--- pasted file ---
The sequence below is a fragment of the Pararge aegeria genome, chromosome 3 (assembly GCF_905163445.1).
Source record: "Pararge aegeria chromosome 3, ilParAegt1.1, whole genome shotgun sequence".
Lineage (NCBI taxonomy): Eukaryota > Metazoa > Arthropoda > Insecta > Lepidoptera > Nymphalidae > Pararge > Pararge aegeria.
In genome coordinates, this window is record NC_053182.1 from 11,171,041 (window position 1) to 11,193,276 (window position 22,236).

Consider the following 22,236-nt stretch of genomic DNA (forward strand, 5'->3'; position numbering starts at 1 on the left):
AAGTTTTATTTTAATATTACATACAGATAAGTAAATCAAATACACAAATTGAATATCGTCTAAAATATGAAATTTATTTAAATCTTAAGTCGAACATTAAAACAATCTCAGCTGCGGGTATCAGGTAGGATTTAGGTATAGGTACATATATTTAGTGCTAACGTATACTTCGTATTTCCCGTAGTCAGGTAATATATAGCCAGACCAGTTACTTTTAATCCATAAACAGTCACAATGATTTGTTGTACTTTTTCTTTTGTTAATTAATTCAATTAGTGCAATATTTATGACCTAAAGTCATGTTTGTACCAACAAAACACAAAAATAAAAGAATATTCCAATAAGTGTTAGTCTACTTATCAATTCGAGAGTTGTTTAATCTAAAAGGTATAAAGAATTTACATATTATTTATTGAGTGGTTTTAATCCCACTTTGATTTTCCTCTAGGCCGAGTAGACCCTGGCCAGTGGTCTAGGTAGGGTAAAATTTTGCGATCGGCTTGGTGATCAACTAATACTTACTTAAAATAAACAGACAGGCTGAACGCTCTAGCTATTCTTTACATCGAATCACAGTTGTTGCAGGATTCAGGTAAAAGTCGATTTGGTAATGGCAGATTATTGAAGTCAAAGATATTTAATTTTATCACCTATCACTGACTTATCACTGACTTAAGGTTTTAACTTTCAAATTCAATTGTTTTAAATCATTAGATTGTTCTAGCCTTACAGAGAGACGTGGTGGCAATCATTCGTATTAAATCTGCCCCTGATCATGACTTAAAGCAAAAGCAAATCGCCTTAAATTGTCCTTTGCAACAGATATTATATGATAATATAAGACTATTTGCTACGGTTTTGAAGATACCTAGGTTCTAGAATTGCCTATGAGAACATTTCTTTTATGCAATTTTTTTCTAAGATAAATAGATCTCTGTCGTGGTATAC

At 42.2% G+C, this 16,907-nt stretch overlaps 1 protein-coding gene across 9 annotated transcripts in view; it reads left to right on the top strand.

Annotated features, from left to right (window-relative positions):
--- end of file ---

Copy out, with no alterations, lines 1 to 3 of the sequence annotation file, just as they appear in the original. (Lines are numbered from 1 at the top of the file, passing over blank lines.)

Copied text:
The sequence below is a fragment of the Pararge aegeria genome, chromosome 3 (assembly GCF_905163445.1).
Source record: "Pararge aegeria chromosome 3, ilParAegt1.1, whole genome shotgun sequence".
Lineage (NCBI taxonomy): Eukaryota > Metazoa > Arthropoda > Insecta > Lepidoptera > Nymphalidae > Pararge > Pararge aegeria.